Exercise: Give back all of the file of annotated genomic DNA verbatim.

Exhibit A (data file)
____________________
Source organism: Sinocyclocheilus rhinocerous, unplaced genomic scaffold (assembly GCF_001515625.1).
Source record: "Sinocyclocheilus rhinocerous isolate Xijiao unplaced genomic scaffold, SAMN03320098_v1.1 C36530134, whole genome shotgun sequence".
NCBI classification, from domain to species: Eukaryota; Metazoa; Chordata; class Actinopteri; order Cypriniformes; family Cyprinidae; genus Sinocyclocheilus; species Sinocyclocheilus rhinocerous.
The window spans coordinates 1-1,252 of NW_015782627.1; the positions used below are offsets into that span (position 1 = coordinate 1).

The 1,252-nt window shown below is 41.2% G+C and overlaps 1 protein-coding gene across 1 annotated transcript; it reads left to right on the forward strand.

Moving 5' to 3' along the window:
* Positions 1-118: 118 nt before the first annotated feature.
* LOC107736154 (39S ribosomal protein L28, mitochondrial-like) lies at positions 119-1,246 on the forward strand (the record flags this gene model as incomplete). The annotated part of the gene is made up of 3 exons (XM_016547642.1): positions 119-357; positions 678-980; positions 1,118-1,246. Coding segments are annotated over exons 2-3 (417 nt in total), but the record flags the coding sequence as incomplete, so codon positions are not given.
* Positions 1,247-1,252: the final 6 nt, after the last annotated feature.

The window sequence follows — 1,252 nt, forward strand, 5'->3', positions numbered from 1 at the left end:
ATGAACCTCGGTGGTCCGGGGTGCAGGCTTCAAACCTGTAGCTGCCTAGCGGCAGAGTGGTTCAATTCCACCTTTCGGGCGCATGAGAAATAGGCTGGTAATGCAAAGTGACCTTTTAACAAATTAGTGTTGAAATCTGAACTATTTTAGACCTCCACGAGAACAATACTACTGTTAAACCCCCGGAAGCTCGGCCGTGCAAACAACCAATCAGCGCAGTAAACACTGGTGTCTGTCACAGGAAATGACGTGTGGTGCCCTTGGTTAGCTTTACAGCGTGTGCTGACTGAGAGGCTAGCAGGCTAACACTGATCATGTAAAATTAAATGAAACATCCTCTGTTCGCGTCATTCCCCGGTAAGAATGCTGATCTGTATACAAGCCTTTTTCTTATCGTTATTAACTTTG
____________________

Source organism: Sinocyclocheilus rhinocerous, unplaced genomic scaffold (assembly GCF_001515625.1).
Source record: "Sinocyclocheilus rhinocerous isolate Xijiao unplaced genomic scaffold, SAMN03320098_v1.1 C36530134, whole genome shotgun sequence".
NCBI classification, from domain to species: Eukaryota; Metazoa; Chordata; class Actinopteri; order Cypriniformes; family Cyprinidae; genus Sinocyclocheilus; species Sinocyclocheilus rhinocerous.
The window spans coordinates 1-1,252 of NW_015782627.1; the positions used below are offsets into that span (position 1 = coordinate 1).

The 1,252-nt window shown below is 41.2% G+C and overlaps 1 protein-coding gene across 1 annotated transcript; it reads left to right on the forward strand.

Moving 5' to 3' along the window:
* Positions 1-118: 118 nt before the first annotated feature.
* LOC107736154 (39S ribosomal protein L28, mitochondrial-like) lies at positions 119-1,246 on the forward strand (the record flags this gene model as incomplete). The annotated part of the gene is made up of 3 exons (XM_016547642.1): positions 119-357; positions 678-980; positions 1,118-1,246. Coding segments are annotated over exons 2-3 (417 nt in total), but the record flags the coding sequence as incomplete, so codon positions are not given.
* Positions 1,247-1,252: the final 6 nt, after the last annotated feature.

The window sequence follows — 1,252 nt, forward strand, 5'->3', positions numbered from 1 at the left end:
ATGAACCTCGGTGGTCCGGGGTGCAGGCTTCAAACCTGTAGCTGCCTAGCGGCAGAGTGGTTCAATTCCACCTTTCGGGCGCATGAGAAATAGGCTGGTAATGCAAAGTGACCTTTTAACAAATTAGTGTTGAAATCTGAACTATTTTAGACCTCCACGAGAACAATACTACTGTTAAACCCCCGGAAGCTCGGCCGTGCAAACAACCAATCAGCGCAGTAAACACTGGTGTCTGTCACAGGAAATGACGTGTGGTGCCCTTGGTTAGCTTTACAGCGTGTGCTGACTGAGAGGCTAGCAGGCTAACACTGATCATGTAAAATTAAATGAAACATCCTCTGTTCGCGTCATTCCCCGGTAAGAATGCTGATCTGTATACAAGCCTTTTTCTTATCGTTATTAACTTTG